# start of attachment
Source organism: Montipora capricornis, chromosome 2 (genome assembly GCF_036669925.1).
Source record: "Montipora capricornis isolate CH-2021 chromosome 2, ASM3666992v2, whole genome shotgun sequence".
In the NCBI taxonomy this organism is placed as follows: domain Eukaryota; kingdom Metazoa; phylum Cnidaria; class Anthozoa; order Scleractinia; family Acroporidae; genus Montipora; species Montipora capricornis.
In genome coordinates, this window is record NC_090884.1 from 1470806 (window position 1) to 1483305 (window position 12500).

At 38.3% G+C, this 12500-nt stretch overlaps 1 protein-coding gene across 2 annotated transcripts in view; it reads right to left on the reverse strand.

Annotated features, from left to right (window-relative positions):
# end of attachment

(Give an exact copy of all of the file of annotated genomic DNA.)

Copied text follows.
Source organism: Montipora capricornis, chromosome 2 (genome assembly GCF_036669925.1).
Source record: "Montipora capricornis isolate CH-2021 chromosome 2, ASM3666992v2, whole genome shotgun sequence".
In the NCBI taxonomy this organism is placed as follows: domain Eukaryota; kingdom Metazoa; phylum Cnidaria; class Anthozoa; order Scleractinia; family Acroporidae; genus Montipora; species Montipora capricornis.
In genome coordinates, this window is record NC_090884.1 from 1470806 (window position 1) to 1483305 (window position 12500).

At 38.3% G+C, this 12500-nt stretch overlaps 1 protein-coding gene across 2 annotated transcripts in view; it reads right to left on the reverse strand.

Annotated features, from left to right (window-relative positions):